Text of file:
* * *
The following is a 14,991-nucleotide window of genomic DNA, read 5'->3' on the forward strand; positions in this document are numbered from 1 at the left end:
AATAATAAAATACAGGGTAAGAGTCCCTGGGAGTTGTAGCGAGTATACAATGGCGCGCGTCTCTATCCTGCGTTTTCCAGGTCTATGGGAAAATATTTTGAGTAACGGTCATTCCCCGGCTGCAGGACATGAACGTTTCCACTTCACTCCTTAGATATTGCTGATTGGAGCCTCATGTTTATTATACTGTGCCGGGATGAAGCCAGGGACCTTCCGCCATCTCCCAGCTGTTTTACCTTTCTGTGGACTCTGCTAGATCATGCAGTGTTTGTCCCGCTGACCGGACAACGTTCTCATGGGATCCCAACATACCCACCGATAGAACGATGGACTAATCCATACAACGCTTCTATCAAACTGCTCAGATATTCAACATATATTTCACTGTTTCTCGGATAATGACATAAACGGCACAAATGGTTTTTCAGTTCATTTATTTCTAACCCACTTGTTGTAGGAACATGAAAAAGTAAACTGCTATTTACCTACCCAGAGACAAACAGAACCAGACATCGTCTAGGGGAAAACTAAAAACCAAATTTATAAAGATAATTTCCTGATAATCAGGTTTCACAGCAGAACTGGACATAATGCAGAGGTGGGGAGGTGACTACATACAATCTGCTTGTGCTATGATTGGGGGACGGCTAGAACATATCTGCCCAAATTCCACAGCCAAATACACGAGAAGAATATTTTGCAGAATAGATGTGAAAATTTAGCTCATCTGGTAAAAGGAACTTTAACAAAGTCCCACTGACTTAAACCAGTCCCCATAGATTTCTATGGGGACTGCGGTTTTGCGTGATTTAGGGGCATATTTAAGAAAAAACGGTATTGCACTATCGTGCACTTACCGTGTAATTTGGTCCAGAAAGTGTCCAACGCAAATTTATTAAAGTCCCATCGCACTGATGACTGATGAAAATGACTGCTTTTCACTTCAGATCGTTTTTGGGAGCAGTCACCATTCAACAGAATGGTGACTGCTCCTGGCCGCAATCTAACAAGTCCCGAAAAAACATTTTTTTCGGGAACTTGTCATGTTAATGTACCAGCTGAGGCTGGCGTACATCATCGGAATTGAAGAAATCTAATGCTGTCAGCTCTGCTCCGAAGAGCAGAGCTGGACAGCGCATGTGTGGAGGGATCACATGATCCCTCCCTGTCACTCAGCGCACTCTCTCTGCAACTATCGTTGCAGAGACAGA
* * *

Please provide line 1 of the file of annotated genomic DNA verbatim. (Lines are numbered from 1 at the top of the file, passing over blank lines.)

The following is a 14,991-nucleotide window of genomic DNA, read 5'->3' on the forward strand; positions in this document are numbered from 1 at the left end: